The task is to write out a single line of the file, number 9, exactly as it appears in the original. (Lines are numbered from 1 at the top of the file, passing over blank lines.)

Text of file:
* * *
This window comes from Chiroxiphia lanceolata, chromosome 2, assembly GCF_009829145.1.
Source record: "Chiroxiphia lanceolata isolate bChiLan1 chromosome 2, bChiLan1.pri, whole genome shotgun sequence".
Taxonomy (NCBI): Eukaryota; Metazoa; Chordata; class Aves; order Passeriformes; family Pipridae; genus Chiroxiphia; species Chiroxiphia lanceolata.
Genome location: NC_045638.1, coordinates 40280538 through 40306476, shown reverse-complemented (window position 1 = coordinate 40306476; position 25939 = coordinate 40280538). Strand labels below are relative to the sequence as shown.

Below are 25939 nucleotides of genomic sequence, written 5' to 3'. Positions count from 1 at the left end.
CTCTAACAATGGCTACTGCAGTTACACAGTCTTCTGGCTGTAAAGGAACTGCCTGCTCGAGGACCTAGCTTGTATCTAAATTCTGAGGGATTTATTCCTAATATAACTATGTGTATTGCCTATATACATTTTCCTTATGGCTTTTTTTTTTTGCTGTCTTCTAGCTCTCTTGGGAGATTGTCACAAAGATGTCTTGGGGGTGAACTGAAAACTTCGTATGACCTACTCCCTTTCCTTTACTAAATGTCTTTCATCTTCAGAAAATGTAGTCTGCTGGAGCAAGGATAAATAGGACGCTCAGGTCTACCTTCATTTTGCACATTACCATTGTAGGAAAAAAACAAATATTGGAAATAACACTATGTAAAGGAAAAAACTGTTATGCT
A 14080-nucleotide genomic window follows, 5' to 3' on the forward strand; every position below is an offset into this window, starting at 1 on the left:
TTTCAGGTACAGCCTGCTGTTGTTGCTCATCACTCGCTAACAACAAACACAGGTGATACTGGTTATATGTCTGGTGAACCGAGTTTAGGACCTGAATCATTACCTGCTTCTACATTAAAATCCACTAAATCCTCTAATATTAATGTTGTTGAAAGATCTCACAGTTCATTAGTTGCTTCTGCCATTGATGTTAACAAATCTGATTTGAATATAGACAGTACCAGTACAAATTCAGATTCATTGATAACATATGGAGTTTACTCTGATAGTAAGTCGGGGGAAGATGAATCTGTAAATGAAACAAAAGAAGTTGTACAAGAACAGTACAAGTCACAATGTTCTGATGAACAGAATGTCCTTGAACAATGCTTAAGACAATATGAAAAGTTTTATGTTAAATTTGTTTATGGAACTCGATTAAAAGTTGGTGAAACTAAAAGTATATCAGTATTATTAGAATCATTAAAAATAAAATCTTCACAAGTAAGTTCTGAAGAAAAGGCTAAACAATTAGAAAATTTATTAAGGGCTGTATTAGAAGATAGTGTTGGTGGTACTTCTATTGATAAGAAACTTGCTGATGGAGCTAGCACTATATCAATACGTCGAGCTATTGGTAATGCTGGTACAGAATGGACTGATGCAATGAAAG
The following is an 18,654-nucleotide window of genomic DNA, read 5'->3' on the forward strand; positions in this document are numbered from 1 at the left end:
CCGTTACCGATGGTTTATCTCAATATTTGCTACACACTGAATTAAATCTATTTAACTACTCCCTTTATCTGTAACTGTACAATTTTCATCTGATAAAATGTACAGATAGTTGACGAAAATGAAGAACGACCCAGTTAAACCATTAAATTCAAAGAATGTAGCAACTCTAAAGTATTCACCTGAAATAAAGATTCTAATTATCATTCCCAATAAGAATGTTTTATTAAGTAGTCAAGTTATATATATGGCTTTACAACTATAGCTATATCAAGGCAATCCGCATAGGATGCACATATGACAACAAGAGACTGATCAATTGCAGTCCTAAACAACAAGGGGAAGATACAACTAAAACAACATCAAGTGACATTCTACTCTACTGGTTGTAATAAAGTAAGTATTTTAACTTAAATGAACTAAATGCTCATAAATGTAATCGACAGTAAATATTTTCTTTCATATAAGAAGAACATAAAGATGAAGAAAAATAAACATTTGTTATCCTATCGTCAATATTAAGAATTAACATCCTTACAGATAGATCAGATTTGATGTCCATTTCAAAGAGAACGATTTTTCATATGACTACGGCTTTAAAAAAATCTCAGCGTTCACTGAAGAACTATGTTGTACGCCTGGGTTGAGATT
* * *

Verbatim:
The following is an 18,654-nucleotide window of genomic DNA, read 5'->3' on the forward strand; positions in this document are numbered from 1 at the left end: